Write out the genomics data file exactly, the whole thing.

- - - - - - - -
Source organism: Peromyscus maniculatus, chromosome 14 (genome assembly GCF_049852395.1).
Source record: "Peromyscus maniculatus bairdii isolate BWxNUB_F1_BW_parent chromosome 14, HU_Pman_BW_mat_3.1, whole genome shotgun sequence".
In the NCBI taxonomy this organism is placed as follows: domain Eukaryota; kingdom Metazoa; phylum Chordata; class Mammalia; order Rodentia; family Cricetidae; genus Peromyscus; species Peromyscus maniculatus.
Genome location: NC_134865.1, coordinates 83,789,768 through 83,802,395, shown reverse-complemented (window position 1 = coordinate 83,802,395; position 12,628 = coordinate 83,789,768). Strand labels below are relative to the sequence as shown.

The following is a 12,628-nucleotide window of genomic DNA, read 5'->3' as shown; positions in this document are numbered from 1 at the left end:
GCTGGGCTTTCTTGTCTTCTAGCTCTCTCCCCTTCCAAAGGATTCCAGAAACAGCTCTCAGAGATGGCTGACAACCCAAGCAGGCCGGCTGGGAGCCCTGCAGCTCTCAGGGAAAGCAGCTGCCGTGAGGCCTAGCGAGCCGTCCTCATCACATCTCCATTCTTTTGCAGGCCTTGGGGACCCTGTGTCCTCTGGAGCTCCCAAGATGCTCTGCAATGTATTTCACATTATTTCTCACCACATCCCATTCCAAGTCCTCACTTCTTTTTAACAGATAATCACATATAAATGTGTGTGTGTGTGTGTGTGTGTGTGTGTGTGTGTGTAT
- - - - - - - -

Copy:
Source organism: Peromyscus maniculatus, chromosome 14 (genome assembly GCF_049852395.1).
Source record: "Peromyscus maniculatus bairdii isolate BWxNUB_F1_BW_parent chromosome 14, HU_Pman_BW_mat_3.1, whole genome shotgun sequence".
In the NCBI taxonomy this organism is placed as follows: domain Eukaryota; kingdom Metazoa; phylum Chordata; class Mammalia; order Rodentia; family Cricetidae; genus Peromyscus; species Peromyscus maniculatus.
Genome location: NC_134865.1, coordinates 83,789,768 through 83,802,395, shown reverse-complemented (window position 1 = coordinate 83,802,395; position 12,628 = coordinate 83,789,768). Strand labels below are relative to the sequence as shown.

The following is a 12,628-nucleotide window of genomic DNA, read 5'->3' as shown; positions in this document are numbered from 1 at the left end:
GCTGGGCTTTCTTGTCTTCTAGCTCTCTCCCCTTCCAAAGGATTCCAGAAACAGCTCTCAGAGATGGCTGACAACCCAAGCAGGCCGGCTGGGAGCCCTGCAGCTCTCAGGGAAAGCAGCTGCCGTGAGGCCTAGCGAGCCGTCCTCATCACATCTCCATTCTTTTGCAGGCCTTGGGGACCCTGTGTCCTCTGGAGCTCCCAAGATGCTCTGCAATGTATTTCACATTATTTCTCACCACATCCCATTCCAAGTCCTCACTTCTTTTTAACAGATAATCACATATAAATGTGTGTGTGTGTGTGTGTGTGTGTGTGTGTGTGTGTAT